Corridor-reared bunny dies after severe neglect, AVA concludes it has been cared for since food has been given and cage cleaned

A Hougang resident alerted local rabbit rescue group Bunny Wonderland to a rabbit which had died in its cage in the corridor outside her neighbour’s HDB flat on 16 September.

According to the resident, the owner of the rabbit is a teacher at a local neighbourhood primary school.

The resident, who asked to remain anonymous, provided Bunny Wonderland with disturbing images of the carcass. From the poor condition of the body, it is clear that the rabbit had been severely neglected for some time. Its legs were almost completely rotted away, with visible meat fibres hanging off the bone. Its cage was mouldy and there was no food bowl anywhere within.

More pictures taken by the same resident in 2017 show that when it was alive, the rabbit was subjected to dirty surroundings and deprived of a healthy diet.

This was not the first time the resident has had run-ins with her neighbour over rabbits. Several years ago, she had to give up her family’s pet rabbit after her mother fell ill and could no longer care for it. She gave the rabbit to this same neighbour, who allowed it to run freely around the HDB block until it got lost one day and disappeared without a trace.

The recently deceased rabbit had been a gift from its owner’s friend and lived in the corridor for the past four years.

Ian Ong, a Bunny Wonderland volunteer, helped lodge a report with the Agri-Food and Veterinary Authority (AVA) regarding the dead rabbit on the day that it was found.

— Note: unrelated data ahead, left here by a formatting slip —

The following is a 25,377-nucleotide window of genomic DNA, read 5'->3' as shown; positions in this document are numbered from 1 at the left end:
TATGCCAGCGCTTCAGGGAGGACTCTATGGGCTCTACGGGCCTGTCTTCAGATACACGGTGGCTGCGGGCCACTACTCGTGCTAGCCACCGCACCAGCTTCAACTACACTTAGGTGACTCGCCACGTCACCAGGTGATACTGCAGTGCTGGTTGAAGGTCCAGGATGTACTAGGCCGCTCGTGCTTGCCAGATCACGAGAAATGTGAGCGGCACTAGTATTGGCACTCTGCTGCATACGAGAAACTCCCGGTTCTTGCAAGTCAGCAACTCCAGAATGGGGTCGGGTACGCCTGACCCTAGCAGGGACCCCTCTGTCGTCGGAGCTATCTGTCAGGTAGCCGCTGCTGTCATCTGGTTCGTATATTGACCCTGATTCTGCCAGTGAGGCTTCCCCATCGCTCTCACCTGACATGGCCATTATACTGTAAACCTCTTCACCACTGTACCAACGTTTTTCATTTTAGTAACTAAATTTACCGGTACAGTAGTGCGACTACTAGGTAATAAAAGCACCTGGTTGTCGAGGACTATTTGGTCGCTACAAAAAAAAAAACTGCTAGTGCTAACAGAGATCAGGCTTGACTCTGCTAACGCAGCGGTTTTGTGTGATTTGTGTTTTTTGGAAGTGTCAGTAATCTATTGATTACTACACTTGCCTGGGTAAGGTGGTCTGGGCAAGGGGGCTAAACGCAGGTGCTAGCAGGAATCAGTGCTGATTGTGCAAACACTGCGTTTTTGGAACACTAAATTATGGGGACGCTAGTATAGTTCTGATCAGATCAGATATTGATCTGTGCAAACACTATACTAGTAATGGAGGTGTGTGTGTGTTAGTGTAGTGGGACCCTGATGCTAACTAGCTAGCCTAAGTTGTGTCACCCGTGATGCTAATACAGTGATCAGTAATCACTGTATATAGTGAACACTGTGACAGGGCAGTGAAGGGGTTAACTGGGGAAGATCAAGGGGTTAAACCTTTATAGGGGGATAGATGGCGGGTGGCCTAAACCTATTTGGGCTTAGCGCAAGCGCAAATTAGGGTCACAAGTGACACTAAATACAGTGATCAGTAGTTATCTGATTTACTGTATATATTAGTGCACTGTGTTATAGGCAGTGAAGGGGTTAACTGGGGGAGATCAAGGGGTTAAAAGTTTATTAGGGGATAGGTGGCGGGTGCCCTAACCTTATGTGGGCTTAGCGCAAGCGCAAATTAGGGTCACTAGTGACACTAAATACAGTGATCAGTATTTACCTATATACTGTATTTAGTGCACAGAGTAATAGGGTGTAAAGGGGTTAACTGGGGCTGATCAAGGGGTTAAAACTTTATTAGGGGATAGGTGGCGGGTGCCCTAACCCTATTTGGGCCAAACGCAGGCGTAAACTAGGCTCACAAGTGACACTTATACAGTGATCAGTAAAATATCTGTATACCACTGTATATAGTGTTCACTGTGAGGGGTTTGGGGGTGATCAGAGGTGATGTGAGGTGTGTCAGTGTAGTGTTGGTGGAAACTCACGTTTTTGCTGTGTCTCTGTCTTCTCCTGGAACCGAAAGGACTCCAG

Unfortunately, by the time the officer arrived on the scene that evening, the owner of the dead rabbit had already disposed of the carcass, so there was no physical evidence that the officer could take back to the lab for post-mortem.

After interviewing the owner, the officer concluded that the rabbit had been adequately cared for because the family had bought food for it. The officer also inspected the empty cage and noted that it was clean.

But the officer promised Ong that further investigations would be conducted.

Ong had once successfully rescued a bunny, named Buffy, from another HDB corridor in April this year and the story was covered by The Online Citizen. Buffy was later adopted by a family which passed Bunny Wonderland’s careful screening process, ensuring that she is given the best standards of living.

Sadly, not all cases of “corridor rabbits” have a happy ending like Buffy’s.

Ong, who takes a special interest in corridor rabbits, said: “People still think that the corridor is the proper place to house a bunny. When you decide to get a pet, you have decided to have another member in your family. Would you let your child or your elderly parent live outside in the corridor?”

Reiterating Bunny Wonderland’s strict stance against keeping rabbits in corridors, its volunteer in charge of outreach Jonathan Tiong said: “Rabbits are exposed to many dangers outside the house, from temperatures that are too hot or too cold, to aggressive animals like dogs and cats. Experts recommend that rabbits are kept indoors, in a fenced-off enclosure of at least one square metre per rabbit. This space should contain its litter box, water source, and a ready supply of hay.”

The carcass of the rabbit which died in its cage along an HDB common corridor on 16 September.
An enlarged view of the dead rabbit’s legs. Note the flesh that is exposed inside the red circle.
When the rabbit was still alive last year, it lived in poor conditions. Notice the following: 1) the food bowl is empty and too small; 2) a very limited amount of hay is strewn in the litter box; 3) the water bottle is brown and the spout is facing the outside of the cage; 4) the rabbit is in direct contact with the bedding material, which can cause a fatal gut blockage if ingested; 5) there appears to be a bit of blue plastic wrapper near the front of the cage, which is a choking hazard.

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Bunny Wonderland is a privately run rabbit rescue group. Since its founding in 2013, it has rehomed over 300 rabbits. It does not receive any official support or funding, and its annual expenses of around $150,000 are fully borne by its founder, with assistance from concerned members of the public.

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